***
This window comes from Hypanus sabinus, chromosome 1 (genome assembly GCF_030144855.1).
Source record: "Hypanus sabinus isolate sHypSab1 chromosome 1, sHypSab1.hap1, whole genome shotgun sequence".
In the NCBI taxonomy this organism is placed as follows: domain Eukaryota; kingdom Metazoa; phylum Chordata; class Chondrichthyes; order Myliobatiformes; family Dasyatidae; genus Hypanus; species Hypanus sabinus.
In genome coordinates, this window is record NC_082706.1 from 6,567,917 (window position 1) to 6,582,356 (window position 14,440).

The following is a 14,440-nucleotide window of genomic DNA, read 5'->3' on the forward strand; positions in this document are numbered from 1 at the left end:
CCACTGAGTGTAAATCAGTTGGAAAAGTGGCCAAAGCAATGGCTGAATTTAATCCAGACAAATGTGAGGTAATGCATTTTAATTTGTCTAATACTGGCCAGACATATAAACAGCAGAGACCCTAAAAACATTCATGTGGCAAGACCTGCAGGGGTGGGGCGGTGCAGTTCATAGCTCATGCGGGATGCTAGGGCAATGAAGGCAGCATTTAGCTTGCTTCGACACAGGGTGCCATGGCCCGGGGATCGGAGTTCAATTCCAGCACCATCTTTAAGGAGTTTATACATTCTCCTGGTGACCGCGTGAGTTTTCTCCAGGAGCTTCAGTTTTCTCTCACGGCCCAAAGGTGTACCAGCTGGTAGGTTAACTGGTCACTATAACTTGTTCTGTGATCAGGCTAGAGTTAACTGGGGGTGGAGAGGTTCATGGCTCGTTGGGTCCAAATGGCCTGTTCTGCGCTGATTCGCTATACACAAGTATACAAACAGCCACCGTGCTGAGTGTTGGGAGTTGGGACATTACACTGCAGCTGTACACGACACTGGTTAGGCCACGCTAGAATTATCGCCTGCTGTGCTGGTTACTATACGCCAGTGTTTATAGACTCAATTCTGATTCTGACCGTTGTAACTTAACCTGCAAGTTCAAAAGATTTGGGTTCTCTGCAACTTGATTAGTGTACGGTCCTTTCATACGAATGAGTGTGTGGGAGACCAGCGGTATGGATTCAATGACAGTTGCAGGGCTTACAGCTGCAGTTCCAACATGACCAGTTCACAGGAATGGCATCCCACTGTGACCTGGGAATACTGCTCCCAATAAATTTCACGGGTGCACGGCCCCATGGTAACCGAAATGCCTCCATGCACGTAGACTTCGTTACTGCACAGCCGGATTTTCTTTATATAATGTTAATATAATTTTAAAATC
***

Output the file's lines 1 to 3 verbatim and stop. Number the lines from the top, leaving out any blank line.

This window comes from Hypanus sabinus, chromosome 1 (genome assembly GCF_030144855.1).
Source record: "Hypanus sabinus isolate sHypSab1 chromosome 1, sHypSab1.hap1, whole genome shotgun sequence".
In the NCBI taxonomy this organism is placed as follows: domain Eukaryota; kingdom Metazoa; phylum Chordata; class Chondrichthyes; order Myliobatiformes; family Dasyatidae; genus Hypanus; species Hypanus sabinus.